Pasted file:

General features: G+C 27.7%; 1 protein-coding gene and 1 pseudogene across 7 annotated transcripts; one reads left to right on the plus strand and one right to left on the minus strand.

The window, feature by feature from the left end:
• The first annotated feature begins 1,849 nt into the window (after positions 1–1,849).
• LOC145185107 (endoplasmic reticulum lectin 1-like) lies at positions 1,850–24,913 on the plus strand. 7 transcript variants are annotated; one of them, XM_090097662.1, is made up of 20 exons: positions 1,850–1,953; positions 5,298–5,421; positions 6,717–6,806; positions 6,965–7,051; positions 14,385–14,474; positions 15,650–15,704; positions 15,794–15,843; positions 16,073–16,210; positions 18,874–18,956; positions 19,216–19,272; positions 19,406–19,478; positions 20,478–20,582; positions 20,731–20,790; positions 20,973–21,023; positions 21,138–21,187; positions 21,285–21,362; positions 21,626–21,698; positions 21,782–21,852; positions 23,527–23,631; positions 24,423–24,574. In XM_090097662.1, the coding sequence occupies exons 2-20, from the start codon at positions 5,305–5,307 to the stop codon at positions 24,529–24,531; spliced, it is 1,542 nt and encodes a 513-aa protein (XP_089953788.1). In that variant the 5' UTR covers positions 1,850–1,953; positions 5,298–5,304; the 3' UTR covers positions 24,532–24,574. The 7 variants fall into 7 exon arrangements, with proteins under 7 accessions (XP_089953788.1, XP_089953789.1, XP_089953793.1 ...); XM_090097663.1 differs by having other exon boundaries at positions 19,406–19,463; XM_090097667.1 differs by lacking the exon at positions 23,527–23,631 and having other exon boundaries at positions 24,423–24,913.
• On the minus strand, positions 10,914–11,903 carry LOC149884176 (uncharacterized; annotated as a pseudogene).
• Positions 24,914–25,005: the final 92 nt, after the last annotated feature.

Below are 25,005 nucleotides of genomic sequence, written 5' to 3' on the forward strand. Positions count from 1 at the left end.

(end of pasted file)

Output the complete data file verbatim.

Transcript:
General features: G+C 27.7%; 1 protein-coding gene and 1 pseudogene across 7 annotated transcripts; one reads left to right on the plus strand and one right to left on the minus strand.

The window, feature by feature from the left end:
• The first annotated feature begins 1,849 nt into the window (after positions 1–1,849).
• LOC145185107 (endoplasmic reticulum lectin 1-like) lies at positions 1,850–24,913 on the plus strand. 7 transcript variants are annotated; one of them, XM_090097662.1, is made up of 20 exons: positions 1,850–1,953; positions 5,298–5,421; positions 6,717–6,806; positions 6,965–7,051; positions 14,385–14,474; positions 15,650–15,704; positions 15,794–15,843; positions 16,073–16,210; positions 18,874–18,956; positions 19,216–19,272; positions 19,406–19,478; positions 20,478–20,582; positions 20,731–20,790; positions 20,973–21,023; positions 21,138–21,187; positions 21,285–21,362; positions 21,626–21,698; positions 21,782–21,852; positions 23,527–23,631; positions 24,423–24,574. In XM_090097662.1, the coding sequence occupies exons 2-20, from the start codon at positions 5,305–5,307 to the stop codon at positions 24,529–24,531; spliced, it is 1,542 nt and encodes a 513-aa protein (XP_089953788.1). In that variant the 5' UTR covers positions 1,850–1,953; positions 5,298–5,304; the 3' UTR covers positions 24,532–24,574. The 7 variants fall into 7 exon arrangements, with proteins under 7 accessions (XP_089953788.1, XP_089953789.1, XP_089953793.1 ...); XM_090097663.1 differs by having other exon boundaries at positions 19,406–19,463; XM_090097667.1 differs by lacking the exon at positions 23,527–23,631 and having other exon boundaries at positions 24,423–24,913.
• On the minus strand, positions 10,914–11,903 carry LOC149884176 (uncharacterized; annotated as a pseudogene).
• Positions 24,914–25,005: the final 92 nt, after the last annotated feature.

Below are 25,005 nucleotides of genomic sequence, written 5' to 3' on the forward strand. Positions count from 1 at the left end.